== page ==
Released: 2009, Rise Above Records
Reviewer: Aaron Yurkiewicz
Can somebody please explain to me why I’m just learning about Church of Misery? I mean, c’mon – Japanese stoner metal about serial killers? Where have you been hiding all of my life? It’s like Macabre slowed down to 33 1/3 speed! Church of Misery is a Japanese four piece that’s been slumbering around the underground since 1995 and has built their lineage on the morose subject of serial murder. HOUSES OF THE UNHOLY is the band’s fourth studio full length, but they’ve got about a dozen or so split EPs and such to their credit. The album is also the first to be released through Doom Metal magnate Lee Dorrian’s Rise Above Records, ensuring greater promotional and distribution opportunities for the album.
Church of Misery opts for a more groove oriented, rhythmic focused style of doom that’s closer to bands like Kyuss or Cathedral than the usual Sabbath clones, which is refreshing to hear. The band has also apparently vowed never to actually record a Sabbath cover, which again, is refreshing to hear. The songs are draped in a wall of Tom Sutton’s 70’s-style guitar fuzz and are accompanied by jazzy, swinging rhythms courtesy of bass player/founding member Tatsu Mikami and drummer Junji Narita. Hideki Fukasawa’s vocals lie somewhere between Phil Anselmo and Neil Fallon territory, coming across as abrasively corrosive while still having some having lots of bluesy character. While Church of Misery has enough bar band chops to lock into a hook and rock it out for all its worth, it’s the subject matter that the band covers that makes them who they are.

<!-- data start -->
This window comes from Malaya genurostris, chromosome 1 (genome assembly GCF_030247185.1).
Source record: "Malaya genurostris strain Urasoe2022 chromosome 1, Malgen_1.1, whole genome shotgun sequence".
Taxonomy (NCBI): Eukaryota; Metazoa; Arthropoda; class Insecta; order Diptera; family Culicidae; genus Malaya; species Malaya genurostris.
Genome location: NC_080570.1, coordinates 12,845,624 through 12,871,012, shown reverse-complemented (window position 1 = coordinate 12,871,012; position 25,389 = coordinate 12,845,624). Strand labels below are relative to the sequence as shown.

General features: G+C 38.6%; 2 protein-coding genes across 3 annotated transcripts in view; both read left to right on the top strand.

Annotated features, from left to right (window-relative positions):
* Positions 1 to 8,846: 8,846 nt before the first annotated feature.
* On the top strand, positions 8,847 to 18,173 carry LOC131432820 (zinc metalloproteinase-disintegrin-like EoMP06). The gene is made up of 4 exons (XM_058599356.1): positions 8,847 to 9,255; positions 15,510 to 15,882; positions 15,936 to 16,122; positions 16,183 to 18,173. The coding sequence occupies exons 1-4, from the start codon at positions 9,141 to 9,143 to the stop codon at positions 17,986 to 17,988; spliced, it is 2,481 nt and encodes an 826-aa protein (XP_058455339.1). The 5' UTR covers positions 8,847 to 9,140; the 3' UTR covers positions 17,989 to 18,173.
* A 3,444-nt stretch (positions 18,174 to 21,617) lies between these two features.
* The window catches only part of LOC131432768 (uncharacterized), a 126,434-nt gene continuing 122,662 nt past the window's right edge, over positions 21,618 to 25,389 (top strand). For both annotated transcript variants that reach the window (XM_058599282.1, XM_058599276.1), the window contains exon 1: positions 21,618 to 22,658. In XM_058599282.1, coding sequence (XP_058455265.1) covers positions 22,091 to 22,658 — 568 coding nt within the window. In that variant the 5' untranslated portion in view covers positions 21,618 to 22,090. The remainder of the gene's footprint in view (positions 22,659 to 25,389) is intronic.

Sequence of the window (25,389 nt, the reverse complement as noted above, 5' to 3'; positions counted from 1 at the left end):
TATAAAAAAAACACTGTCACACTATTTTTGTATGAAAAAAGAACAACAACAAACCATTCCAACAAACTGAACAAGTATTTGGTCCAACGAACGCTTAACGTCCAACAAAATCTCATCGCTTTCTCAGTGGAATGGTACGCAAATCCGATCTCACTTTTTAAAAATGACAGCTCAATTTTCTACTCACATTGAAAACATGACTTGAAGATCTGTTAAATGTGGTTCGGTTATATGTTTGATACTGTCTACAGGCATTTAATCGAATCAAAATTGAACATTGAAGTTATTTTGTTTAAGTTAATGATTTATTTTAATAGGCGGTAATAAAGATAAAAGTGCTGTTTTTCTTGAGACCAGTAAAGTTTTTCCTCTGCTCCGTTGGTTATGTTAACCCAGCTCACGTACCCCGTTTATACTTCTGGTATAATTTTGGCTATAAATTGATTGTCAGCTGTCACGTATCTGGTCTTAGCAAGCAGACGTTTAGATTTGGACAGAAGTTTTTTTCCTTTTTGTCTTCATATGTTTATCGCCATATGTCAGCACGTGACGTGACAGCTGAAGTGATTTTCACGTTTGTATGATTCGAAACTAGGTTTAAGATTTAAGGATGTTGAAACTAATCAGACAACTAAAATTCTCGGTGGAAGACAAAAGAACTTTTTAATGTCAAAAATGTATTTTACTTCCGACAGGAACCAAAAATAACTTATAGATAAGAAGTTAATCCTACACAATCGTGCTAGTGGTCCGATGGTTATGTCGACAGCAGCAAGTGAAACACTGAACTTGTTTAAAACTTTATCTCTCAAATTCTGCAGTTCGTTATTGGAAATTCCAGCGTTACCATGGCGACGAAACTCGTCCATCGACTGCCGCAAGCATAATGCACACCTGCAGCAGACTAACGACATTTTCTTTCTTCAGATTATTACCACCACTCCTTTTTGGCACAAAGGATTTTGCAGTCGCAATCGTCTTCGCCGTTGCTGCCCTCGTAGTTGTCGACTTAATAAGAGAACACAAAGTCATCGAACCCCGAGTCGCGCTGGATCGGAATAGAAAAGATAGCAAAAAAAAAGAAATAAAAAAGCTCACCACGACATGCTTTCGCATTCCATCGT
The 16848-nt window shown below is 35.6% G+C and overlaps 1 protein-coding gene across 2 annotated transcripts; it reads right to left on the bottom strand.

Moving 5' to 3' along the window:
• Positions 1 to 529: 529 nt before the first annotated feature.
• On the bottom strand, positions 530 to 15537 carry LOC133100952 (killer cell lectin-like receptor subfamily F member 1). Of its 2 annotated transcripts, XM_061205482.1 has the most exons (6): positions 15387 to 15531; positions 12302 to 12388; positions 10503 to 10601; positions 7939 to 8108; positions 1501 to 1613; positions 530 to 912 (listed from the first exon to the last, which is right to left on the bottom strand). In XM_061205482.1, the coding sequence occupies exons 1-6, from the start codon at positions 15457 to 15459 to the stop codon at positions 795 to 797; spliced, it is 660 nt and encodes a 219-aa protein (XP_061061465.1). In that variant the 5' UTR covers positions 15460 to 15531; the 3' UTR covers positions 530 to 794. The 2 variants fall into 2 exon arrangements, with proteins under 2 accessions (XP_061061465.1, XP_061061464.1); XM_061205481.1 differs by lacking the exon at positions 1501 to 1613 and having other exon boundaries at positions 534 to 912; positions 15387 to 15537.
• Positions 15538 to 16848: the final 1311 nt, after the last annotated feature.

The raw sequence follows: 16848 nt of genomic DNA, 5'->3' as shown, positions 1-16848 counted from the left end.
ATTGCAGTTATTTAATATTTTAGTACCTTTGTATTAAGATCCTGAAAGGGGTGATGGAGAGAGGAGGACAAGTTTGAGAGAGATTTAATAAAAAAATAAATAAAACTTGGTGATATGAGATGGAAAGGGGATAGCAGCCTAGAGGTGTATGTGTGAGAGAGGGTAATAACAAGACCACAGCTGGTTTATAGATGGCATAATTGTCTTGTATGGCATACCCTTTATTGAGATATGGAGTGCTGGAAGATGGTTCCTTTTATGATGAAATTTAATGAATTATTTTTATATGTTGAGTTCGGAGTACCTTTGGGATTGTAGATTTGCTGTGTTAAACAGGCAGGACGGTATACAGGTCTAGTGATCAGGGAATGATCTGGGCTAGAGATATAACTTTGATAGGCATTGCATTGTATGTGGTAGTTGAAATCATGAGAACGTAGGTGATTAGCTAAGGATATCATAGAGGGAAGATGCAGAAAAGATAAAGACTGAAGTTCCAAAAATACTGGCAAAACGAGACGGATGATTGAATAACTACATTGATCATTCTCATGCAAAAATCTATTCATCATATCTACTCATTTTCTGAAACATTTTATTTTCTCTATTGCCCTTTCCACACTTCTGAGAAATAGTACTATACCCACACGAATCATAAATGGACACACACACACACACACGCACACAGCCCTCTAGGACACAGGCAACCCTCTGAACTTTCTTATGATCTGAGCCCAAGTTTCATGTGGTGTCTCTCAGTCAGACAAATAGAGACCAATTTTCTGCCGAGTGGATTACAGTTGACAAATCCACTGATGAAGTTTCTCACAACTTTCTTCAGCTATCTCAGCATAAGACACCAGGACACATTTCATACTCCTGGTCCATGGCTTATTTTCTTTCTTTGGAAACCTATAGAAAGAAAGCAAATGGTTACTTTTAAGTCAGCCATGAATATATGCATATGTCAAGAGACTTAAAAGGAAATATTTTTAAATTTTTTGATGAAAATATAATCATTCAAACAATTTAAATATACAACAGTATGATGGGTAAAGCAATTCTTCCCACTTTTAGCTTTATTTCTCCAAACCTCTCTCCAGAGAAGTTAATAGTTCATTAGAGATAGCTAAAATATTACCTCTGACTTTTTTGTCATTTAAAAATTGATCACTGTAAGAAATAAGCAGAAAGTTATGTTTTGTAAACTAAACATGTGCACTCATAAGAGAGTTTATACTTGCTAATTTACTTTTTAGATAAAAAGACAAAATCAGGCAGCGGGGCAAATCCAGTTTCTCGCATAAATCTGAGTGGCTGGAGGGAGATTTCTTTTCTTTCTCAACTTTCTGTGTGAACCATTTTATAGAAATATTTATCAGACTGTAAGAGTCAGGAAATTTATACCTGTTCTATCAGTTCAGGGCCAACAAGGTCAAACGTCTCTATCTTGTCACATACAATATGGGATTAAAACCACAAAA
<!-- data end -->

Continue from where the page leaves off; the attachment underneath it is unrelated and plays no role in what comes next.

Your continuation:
Serial killers are the order of the day here. Each song is subtitled with the name of the killer that the song is about and the tunes themselves offer a news clip styled snippet about the crimes committed, so if you’re not up to speed with your serial killer lore you won’t be missing anything. Lyrically, the songs adopt the first person perspective of each killer but it doesn’t get obnoxious or grotesque; it’s more about getting into the mindset and rationale that prompted their actions.
If serial killers aren’t your thing, you can still find plenty to dig about HOUSES OF THE UNHOLY. The songs are well put together and have enough smoked out swagger to merit some fun in their own right (“Shotgun Boogie” is downright jig worthy). And honestly, between Fukasawa’s drawling English enunciation and the raw production values, you won’t have any idea what he’s moaning about anyway. HOUSES OF THE UNHOLY is 48 minutes of jam filled indulgence that should do plenty to please fans of genre and might just win over some new parishioners to this Church in the process.